On July 13, 2011, the Thunder Bay National Marine Sanctuary (NMS) announced the discovery of two Great Lakes shipwrecks. The discoveries were part of Project Shiphunt, an exciting archaeological expedition, sponsored by Sony and the Intel Corp, that included five high school students from Saginaw, Michigan.
In May, the students undertook the adventure of a lifetime: hunt for a shipwreck, investigate its identity, and document it in 3D for future generations. Accompanied by a team of scientists and historians from the National Oceanographic and Atmospheric Administration (NOAA), the students conducted a full-fledged research mission, as they searched the deep waters of northeastern Lake Huron. The team also worked with scientists from Woods Hole Oceanographic Institute and NOAA's Great Lakes Environmental Research Laboratory to investigate the historically significant shipwrecks.
The team located the 138-foot schooner M.F. Merrick. In 1889, the schooner collided with a passing steamer in a dense fog. The Merrick sank immediately, and claimed the lives of five crew members, including a female cook. Today, the intact hull of the schooner rests upright on the bottom of Lake Huron.
The wreck of the steel freighter Etruria was also discovered and identified by the researchers. Launched in February 1902 at West Bay City, Michigan, the 414-foot long Etruria sank in 1905, after colliding with a steamer in thick fog. Today, the massive steamer sits upside down in deep water.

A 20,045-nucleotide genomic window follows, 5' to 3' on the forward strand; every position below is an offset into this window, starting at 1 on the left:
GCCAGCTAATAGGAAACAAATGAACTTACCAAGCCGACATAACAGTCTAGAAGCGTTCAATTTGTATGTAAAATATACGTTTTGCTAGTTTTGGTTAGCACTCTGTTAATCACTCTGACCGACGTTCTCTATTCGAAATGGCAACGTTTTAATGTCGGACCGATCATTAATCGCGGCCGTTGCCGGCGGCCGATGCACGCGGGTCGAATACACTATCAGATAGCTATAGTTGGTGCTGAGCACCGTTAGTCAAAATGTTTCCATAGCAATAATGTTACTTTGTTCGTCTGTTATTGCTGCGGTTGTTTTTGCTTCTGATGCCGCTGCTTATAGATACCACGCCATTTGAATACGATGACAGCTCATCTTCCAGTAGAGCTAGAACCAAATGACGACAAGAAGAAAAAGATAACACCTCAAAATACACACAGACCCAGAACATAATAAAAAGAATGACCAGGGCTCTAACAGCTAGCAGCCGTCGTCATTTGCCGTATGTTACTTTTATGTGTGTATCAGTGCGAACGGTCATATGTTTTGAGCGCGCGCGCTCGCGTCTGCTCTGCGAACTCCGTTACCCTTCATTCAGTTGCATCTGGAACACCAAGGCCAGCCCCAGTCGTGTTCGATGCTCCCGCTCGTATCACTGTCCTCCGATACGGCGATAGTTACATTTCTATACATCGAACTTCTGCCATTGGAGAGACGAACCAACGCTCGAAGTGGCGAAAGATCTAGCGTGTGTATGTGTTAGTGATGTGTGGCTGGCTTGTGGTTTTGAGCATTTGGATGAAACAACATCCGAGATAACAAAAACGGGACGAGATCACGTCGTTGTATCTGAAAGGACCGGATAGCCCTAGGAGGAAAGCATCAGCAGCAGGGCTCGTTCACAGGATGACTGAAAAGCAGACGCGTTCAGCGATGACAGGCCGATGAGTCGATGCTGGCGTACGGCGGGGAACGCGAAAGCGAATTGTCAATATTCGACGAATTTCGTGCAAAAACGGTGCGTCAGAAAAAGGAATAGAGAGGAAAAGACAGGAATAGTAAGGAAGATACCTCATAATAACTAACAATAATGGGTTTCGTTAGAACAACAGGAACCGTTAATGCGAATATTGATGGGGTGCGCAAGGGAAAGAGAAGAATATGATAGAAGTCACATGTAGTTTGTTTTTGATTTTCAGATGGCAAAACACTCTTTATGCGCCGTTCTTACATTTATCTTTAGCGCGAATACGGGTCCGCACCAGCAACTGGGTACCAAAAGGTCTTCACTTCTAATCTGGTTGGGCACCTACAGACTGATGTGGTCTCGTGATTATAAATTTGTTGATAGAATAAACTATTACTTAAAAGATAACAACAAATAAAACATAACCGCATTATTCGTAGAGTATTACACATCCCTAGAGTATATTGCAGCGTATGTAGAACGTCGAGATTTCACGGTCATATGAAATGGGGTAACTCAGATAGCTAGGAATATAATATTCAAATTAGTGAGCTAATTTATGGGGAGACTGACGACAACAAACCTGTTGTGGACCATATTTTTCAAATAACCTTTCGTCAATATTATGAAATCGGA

Project Shiphunt will be chronicled in documentary that will be released on August 30. Sony and Intel Corp. are also partnering with the sanctuary on a comprehensive educational curriculum for high school science and history teachers.
The project represents the first time Thunder Bay area shipwrecks have been filmed in 3D, and the team is working to incorporate the new data into the exhibits at the sanctuary's Great Lakes Maritime Heritage Center.
According to sanctuary superintendent Jeff Gray, the discoveries are an exciting opportunity to better understand the Great Lakes. "This research will help us protect the Great Lakes and their rich history for future generations. It is also an extraordinary opportunity to inspire the next generation of explorers and introduce them to technology and experiences that could shape their futures," said Gray.
Great Lakes shipwrecks are among the best preserved in the world. Lake Huron's cold, freshwater has kept many Thunder Bay sites virtually unchanged for over 150 years. Through research, education and community involvement, the sanctuary works to protect our nation's historic shipwrecks for future generations, while providing access to recreational users. The sanctuary will continue to investigate the new shipwrecks and will work with the State of Michigan to provide location information so divers can access the new sites.